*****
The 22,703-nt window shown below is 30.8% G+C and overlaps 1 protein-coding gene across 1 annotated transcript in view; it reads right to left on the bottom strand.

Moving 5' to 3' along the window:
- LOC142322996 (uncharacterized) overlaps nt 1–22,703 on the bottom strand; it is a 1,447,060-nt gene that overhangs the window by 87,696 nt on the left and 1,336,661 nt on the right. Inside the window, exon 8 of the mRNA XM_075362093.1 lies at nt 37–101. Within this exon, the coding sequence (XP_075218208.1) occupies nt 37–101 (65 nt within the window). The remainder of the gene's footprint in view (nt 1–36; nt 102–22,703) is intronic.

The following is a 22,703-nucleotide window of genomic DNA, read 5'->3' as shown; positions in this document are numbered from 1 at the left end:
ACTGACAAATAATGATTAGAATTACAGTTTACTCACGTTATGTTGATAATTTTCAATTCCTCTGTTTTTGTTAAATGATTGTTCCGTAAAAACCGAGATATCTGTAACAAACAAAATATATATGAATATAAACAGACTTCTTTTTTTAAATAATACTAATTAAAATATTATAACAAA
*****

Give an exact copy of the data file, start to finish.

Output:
The 22,703-nt window shown below is 30.8% G+C and overlaps 1 protein-coding gene across 1 annotated transcript in view; it reads right to left on the bottom strand.

Moving 5' to 3' along the window:
- LOC142322996 (uncharacterized) overlaps nt 1–22,703 on the bottom strand; it is a 1,447,060-nt gene that overhangs the window by 87,696 nt on the left and 1,336,661 nt on the right. Inside the window, exon 8 of the mRNA XM_075362093.1 lies at nt 37–101. Within this exon, the coding sequence (XP_075218208.1) occupies nt 37–101 (65 nt within the window). The remainder of the gene's footprint in view (nt 1–36; nt 102–22,703) is intronic.

The following is a 22,703-nucleotide window of genomic DNA, read 5'->3' as shown; positions in this document are numbered from 1 at the left end:
ACTGACAAATAATGATTAGAATTACAGTTTACTCACGTTATGTTGATAATTTTCAATTCCTCTGTTTTTGTTAAATGATTGTTCCGTAAAAACCGAGATATCTGTAACAAACAAAATATATATGAATATAAACAGACTTCTTTTTTTAAATAATACTAATTAAAATATTATAACAAA